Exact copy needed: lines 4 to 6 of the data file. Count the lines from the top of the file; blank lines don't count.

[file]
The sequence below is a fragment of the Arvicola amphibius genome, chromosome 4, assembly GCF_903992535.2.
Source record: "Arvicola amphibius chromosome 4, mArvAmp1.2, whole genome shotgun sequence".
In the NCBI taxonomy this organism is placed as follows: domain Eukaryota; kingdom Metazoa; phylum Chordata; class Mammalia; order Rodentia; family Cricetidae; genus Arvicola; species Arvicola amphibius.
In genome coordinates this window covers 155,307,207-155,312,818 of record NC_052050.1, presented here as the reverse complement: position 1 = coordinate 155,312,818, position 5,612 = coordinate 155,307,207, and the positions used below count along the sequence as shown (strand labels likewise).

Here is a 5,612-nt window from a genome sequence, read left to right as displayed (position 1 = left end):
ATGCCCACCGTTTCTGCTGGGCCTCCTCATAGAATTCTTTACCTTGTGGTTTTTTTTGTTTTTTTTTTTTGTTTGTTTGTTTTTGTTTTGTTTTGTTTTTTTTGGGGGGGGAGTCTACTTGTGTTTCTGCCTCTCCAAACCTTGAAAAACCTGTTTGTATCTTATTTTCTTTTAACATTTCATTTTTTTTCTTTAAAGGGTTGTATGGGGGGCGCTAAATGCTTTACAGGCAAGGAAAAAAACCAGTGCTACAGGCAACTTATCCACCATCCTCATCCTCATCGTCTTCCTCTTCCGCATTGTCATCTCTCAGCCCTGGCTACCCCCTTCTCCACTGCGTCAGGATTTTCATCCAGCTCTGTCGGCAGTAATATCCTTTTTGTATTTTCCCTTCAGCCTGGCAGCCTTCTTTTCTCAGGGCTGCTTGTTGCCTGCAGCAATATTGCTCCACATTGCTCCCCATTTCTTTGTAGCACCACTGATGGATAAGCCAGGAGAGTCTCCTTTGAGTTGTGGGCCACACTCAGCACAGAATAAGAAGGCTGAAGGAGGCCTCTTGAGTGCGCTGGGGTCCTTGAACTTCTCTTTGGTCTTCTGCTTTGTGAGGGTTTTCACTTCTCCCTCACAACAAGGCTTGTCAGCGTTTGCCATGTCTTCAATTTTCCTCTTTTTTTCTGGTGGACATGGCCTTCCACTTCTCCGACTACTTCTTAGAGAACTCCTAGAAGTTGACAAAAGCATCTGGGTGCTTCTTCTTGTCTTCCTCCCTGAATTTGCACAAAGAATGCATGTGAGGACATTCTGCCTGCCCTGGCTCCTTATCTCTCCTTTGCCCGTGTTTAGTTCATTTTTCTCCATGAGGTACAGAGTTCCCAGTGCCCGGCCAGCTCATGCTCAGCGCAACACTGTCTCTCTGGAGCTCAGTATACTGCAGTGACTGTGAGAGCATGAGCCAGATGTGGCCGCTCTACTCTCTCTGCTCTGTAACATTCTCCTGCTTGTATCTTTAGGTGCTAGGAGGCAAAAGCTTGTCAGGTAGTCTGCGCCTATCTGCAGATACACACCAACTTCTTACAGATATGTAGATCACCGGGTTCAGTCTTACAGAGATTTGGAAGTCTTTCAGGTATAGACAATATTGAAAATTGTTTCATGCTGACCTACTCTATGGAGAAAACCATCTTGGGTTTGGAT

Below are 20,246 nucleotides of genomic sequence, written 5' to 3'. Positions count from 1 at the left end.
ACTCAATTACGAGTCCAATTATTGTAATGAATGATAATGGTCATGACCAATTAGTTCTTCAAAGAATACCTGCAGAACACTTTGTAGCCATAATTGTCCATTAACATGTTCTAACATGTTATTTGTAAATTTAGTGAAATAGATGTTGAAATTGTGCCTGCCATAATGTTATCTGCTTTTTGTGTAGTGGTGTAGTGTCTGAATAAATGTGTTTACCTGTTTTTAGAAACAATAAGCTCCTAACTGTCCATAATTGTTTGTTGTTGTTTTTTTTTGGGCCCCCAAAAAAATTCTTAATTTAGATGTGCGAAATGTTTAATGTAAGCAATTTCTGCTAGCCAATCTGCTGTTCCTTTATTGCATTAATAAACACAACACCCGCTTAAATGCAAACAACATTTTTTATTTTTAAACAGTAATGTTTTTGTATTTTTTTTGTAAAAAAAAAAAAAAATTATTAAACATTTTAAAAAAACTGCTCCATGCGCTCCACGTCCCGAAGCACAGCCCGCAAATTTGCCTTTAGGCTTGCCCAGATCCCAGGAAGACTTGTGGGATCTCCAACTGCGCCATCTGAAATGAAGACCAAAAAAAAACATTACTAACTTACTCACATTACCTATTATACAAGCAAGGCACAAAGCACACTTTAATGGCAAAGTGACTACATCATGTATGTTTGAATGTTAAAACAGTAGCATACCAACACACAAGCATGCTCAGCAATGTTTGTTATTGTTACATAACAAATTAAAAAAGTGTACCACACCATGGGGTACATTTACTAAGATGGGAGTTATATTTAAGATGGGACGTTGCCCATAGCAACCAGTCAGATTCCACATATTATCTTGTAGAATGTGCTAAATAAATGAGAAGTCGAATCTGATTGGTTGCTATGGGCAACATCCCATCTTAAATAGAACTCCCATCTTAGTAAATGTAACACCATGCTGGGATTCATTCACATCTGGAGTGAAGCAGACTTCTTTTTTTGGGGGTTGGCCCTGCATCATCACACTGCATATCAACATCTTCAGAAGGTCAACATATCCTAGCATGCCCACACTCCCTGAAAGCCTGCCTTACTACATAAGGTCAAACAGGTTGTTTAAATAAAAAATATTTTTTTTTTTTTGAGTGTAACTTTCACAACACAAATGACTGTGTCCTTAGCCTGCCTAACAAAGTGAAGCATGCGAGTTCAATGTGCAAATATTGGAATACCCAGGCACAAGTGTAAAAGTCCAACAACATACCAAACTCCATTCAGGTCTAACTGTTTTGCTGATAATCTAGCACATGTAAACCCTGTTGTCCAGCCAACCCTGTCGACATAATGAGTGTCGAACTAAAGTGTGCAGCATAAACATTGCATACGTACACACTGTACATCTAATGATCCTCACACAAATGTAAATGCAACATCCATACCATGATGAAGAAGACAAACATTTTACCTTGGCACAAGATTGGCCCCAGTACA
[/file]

In genome coordinates this window covers 155,307,207-155,312,818 of record NC_052050.1, presented here as the reverse complement: position 1 = coordinate 155,312,818, position 5,612 = coordinate 155,307,207, and the positions used below count along the sequence as shown (strand labels likewise).

Here is a 5,612-nt window from a genome sequence, read left to right as displayed (position 1 = left end):
ATGCCCACCGTTTCTGCTGGGCCTCCTCATAGAATTCTTTACCTTGTGGTTTTTTTTGTTTTTTTTTTTTGTTTGTTTGTTTTTGTTTTGTTTTGTTTTTTTTGGGGGGGGAGTCTACTTGTGTTTCTGCCTCTCCAAACCTTGAAAAACCTGTTTGTATCTTATTTTCTTTTAACATTTCATTTTTTTTCTTTAAAGGGTTGTATGGGGGGCGCTAAATGCTTTACAGGCAAGGAAAAAAACCAGTGCTACAGGCAACTTATCCACCATCCTCATCCTCATCGTCTTCCTCTTCCGCATTGTCATCTCTCAGCCCTGGCTACCCCCTTCTCCACTGCGTCAGGATTTTCATCCAGCTCTGTCGGCAGTAATATCCTTTTTGTATTTTCCCTTCAGCCTGGCAGCCTTCTTTTCTCAGGGCTGCTTGTTGCCTGCAGCAATATTGCTCCACATTGCTCCCCATTTCTTTGTAGCACCACTGATGGATAAGCCAGGAGAGTCTCCTTTGAGTTGTGGGCCACACTCAGCACAGAATAAGAAGGCTGAAGGAGGCCTCTTGAGTGCGCTGGGGTCCTTGAACTTCTCTTTGGTCTTCTGCTTTGTGAGGGTTTTCACTTCTCCCTCACAACAAGGCTTGTCAGCGTTTGCCATGTCTTCAATTTTCCTCTTTTTTTCTGGTGGACATGGCCTTCCACTTCTCCGACTACTTCTTAGAGAACTCCTAGAAGTTGACAAAAGCATCTGGGTGCTTCTTCTTGTCTTCCTCCCTGAATTTGCACAAAGAATGCATGTGAGGACATTCTGCCTGCCCTGGCTCCTTATCTCTCCTTTGCCCGTGTTTAGTTCATTTTTCTCCATGAGGTACAGAGTTCCCAGTGCCCGGCCAGCTCATGCTCAGCGCAACACTGTCTCTCTGGAGCTCAGTATACTGCAGTGACTGTGAGAGCATGAGCCAGATGTGGCCGCTCTACTCTCTCTGCTCTGTAACATTCTCCTGCTTGTATCTTTAGGTGCTAGGAGGCAAAAGCTTGTCAGGTAGTCTGCGCCTATCTGCAGATACACACCAACTTCTTACAGATATGTAGATCACCGGGTTCAGTCTTACAGAGATTTGGAAGTCTTTCAGGTATAGACAATATTGAAAATTGTTTCATGCTGACCTACTCTATGGAGAAAACCATCTTGGGTTTGGAT